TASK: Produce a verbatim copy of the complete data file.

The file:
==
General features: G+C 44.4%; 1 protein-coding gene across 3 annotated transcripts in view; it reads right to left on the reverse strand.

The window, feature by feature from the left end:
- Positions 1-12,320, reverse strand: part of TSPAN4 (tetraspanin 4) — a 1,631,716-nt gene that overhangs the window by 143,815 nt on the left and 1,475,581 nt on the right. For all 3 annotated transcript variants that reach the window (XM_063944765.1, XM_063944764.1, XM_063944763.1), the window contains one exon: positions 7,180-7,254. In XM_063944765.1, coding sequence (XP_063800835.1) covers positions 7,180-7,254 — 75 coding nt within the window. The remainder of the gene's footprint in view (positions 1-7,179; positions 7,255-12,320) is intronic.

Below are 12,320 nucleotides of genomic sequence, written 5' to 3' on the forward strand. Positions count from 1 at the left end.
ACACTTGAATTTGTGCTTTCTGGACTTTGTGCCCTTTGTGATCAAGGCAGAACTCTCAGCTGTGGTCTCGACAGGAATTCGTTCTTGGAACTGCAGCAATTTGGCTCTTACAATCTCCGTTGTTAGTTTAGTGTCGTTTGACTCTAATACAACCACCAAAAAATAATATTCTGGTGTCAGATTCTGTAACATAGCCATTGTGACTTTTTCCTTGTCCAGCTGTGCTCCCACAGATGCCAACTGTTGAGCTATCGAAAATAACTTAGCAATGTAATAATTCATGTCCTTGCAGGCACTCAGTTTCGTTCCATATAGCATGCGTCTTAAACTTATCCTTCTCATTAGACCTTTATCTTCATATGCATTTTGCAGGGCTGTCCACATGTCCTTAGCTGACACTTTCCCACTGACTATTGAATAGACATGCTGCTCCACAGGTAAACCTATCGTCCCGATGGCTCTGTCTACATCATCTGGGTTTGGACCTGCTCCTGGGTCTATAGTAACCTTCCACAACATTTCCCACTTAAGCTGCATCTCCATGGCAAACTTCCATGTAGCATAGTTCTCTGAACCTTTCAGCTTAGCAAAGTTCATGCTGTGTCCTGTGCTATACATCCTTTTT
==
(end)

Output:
General features: G+C 44.4%; 1 protein-coding gene across 3 annotated transcripts in view; it reads right to left on the reverse strand.

The window, feature by feature from the left end:
- Positions 1-12,320, reverse strand: part of TSPAN4 (tetraspanin 4) — a 1,631,716-nt gene that overhangs the window by 143,815 nt on the left and 1,475,581 nt on the right. For all 3 annotated transcript variants that reach the window (XM_063944765.1, XM_063944764.1, XM_063944763.1), the window contains one exon: positions 7,180-7,254. In XM_063944765.1, coding sequence (XP_063800835.1) covers positions 7,180-7,254 — 75 coding nt within the window. The remainder of the gene's footprint in view (positions 1-7,179; positions 7,255-12,320) is intronic.

Below are 12,320 nucleotides of genomic sequence, written 5' to 3' on the forward strand. Positions count from 1 at the left end.
ACACTTGAATTTGTGCTTTCTGGACTTTGTGCCCTTTGTGATCAAGGCAGAACTCTCAGCTGTGGTCTCGACAGGAATTCGTTCTTGGAACTGCAGCAATTTGGCTCTTACAATCTCCGTTGTTAGTTTAGTGTCGTTTGACTCTAATACAACCACCAAAAAATAATATTCTGGTGTCAGATTCTGTAACATAGCCATTGTGACTTTTTCCTTGTCCAGCTGTGCTCCCACAGATGCCAACTGTTGAGCTATCGAAAATAACTTAGCAATGTAATAATTCATGTCCTTGCAGGCACTCAGTTTCGTTCCATATAGCATGCGTCTTAAACTTATCCTTCTCATTAGACCTTTATCTTCATATGCATTTTGCAGGGCTGTCCACATGTCCTTAGCTGACACTTTCCCACTGACTATTGAATAGACATGCTGCTCCACAGGTAAACCTATCGTCCCGATGGCTCTGTCTACATCATCTGGGTTTGGACCTGCTCCTGGGTCTATAGTAACCTTCCACAACATTTCCCACTTAAGCTGCATCTCCATGGCAAACTTCCATGTAGCATAGTTCTCTGAACCTTTCAGCTTAGCAAAGTTCATGCTGTGTCCTGTGCTATACATCCTTTTT